Saturday, October 22, 2011

Star Trek: Voyager--"Good Shepherd"

“Good Shepherd” is a nice change of pace from the type of episodes we have suffered through as of late. It is not a particularly involved or original story, but it is a pleasant hour of VOY without any of the usual pronounce flaws. It is a sad state of affairs when such faint praise is considered a high compliment, but that is late season VOY for you.

“Good Shepherd” has hints of TNG’s ”Lower Decks” with its emphasis on junior crewmen in over their heads. We even get the same feel of Picard’s clique being far separated from the lower deck characters with some nifty camera angles and long shots comparing Janeway’s position on the ship--above everyone else, naturally--and those of our misfit characters, who are at the lowest of the low. The plot brings them all together as Janeway leads a routine away mission to get them more involved in ship’s operations.

The three junior crewmembers include a jittery screw up, a hypochondriac, and a loner who needed a year’s worth of deep space experience in order to get into an astrophysics study program. These three are the kind of crewmembers who would have either washed out or been reassigned by now to find be suitable places for them, but stranded in the Delta Quadrant, Janeway as little recourse but whip them into shape the best way she can. I use the term whip deliberately. She winds up shooting the hypochondriac before the episode’s end. Granted, he was possessed by an alien, but you just know she was itching to seriously injure one of them as a message to the other two she means business. The sad part is that it works, though it had to work that quickly as time was running out.

It is the timing that is “Good Shepherd”’s biggest flaw. We spend a lot of time getting to know the crewmember’s and their trouble’s. The only one who goes beyond stereotype is the loner. As I said above, he never wanted to join Starfleet. He had to have a year of space service to continue his studies. Now he is stranded in the Delta Quadrant for likely decades. He is extremely angry at Janeway for ruining his life. It should come as no surprise Janeway is flippant about his complaints, which I am not entirely convinced is not a passive-aggressive response to his general insubordination. Or maybe she feeds of the broken lives of others. Who knows? What I do know is that when antimatter aliens appear in the fourth act to finally get the action started, it all ends with an explosoion and everything turning out all right in the end.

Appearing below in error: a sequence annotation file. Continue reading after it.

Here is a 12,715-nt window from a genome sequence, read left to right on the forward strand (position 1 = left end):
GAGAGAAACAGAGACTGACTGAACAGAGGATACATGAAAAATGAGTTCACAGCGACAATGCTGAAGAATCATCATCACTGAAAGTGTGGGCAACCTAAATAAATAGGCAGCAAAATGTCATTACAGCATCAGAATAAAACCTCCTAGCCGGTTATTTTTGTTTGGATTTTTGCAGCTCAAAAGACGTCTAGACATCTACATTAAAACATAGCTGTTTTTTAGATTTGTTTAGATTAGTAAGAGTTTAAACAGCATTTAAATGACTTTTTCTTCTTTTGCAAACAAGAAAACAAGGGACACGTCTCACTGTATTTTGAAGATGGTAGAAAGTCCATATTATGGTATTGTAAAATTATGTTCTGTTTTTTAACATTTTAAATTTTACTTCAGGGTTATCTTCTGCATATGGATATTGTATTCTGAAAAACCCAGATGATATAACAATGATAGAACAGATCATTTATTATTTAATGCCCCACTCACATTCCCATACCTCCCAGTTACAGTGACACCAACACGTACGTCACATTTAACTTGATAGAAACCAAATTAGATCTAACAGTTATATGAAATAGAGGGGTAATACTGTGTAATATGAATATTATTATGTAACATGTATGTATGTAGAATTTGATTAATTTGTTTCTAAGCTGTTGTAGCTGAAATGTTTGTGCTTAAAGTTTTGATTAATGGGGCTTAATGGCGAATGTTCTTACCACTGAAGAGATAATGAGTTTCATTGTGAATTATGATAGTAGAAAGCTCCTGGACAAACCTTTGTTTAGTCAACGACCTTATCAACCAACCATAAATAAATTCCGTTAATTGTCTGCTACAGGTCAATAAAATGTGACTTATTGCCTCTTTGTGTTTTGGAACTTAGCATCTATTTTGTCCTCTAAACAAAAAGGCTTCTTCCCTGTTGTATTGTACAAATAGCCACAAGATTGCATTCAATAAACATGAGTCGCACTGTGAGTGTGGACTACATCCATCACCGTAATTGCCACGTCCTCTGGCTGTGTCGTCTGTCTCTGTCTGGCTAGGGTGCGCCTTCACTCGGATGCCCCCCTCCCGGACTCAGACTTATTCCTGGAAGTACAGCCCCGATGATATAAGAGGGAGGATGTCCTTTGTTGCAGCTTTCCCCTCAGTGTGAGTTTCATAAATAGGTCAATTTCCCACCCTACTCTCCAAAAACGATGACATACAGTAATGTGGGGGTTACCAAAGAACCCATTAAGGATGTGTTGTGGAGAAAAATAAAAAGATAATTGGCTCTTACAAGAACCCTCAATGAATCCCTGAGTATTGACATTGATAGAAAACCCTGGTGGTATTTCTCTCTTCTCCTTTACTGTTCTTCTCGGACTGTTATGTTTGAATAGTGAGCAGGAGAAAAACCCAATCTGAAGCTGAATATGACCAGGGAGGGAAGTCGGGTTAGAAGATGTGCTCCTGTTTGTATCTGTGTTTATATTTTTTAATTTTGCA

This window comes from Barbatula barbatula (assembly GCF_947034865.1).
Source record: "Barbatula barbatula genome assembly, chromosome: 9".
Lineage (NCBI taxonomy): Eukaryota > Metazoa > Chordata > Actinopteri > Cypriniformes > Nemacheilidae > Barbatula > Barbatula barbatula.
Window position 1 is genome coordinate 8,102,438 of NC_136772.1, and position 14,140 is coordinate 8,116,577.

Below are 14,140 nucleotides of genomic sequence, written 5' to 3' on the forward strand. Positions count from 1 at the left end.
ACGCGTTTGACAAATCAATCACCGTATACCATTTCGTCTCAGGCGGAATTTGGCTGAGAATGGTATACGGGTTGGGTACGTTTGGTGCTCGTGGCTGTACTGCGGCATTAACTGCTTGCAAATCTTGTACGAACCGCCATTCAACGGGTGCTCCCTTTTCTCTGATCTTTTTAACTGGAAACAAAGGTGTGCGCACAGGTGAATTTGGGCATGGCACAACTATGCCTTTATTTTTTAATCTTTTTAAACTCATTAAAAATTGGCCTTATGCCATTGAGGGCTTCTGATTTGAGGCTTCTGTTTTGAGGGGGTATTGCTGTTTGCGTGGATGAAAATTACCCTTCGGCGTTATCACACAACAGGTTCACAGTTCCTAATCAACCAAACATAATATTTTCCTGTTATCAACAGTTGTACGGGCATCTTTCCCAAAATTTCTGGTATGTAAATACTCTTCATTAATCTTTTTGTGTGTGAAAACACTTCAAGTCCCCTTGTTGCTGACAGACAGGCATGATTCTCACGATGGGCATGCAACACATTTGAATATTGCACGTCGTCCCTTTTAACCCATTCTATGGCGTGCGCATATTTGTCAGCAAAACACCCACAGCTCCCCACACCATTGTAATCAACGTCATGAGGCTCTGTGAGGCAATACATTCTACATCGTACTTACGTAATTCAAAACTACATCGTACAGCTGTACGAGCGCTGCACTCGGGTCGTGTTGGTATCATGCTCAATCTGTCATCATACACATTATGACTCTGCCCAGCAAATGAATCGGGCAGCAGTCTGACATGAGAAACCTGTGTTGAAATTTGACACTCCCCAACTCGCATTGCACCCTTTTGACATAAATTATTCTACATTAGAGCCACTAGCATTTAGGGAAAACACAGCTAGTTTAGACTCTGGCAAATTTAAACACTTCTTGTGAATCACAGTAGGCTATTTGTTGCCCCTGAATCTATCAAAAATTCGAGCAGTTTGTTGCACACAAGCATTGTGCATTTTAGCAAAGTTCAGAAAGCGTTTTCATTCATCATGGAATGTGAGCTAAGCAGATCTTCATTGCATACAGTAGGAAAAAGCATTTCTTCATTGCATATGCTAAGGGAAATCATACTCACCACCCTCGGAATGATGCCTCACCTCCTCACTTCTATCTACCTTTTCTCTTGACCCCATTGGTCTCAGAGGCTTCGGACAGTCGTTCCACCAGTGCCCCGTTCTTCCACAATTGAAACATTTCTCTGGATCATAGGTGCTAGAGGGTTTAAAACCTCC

What were those antimatter aliens and what did they want? We do not know. They were just ghrow in there in order to have a science fiction element added to the personal drama. There is no point to them being there, and the time spent on what little involvement there was with them caused time to run short for a decent resolution to the crewmembers’ stories. In short, everything is all right because the writers say it is. We will never see any of these characters again, anyway.

In the grand scheme of things, “Good Shepherd” is a missed opportunity. The conflict of VOY was supposed to be about Starfleet and Maquis personnel forced to work together even though they resent each other exasperated by the cabin fever inherent of being trapped in a flying tin can for 75 years. There ought to be a lot more drama bording on mutiny. But not only are these crewmen not maquis, they are not even the amoral Equinox crew. There was an opportunity here to revisit old themes in a moment of rare continuity, but it gets thrown out the window in favor of three characters we have never seen before who are just having a hard time fitting in. If the narrative goes the Voyager crew has held together all this time because Janeway has firmly maintained the chain of command, why is she noe acting like everyone’s buddy? The away mission feels at times like a teenage slumber party. Janeway is surprisingly subdued even when she is being berated for stranding them in the Delta Quadrant. Then again, I do think much of her response was passive aggressive. She did get to shoot one of them, too, and that was the catalyst for everything falling into place with them. Maybe janeway is being consistent here after all.

“Good Shepherd” is not great, bt it is different enough to merit viewer interest. We do not get to know or care about these junior crewmembers like we did in “Lower Decks,’ nor do we come away with any new perspective on Janeway. The alien encounter is ridiculously abrupt and leaves us hanging. Nevertheless, the episode has fewer flaws than most of the entries in the sixth season, so it wins a passable grade.

Rating; *** (out of 5)

No comments:

Post a Comment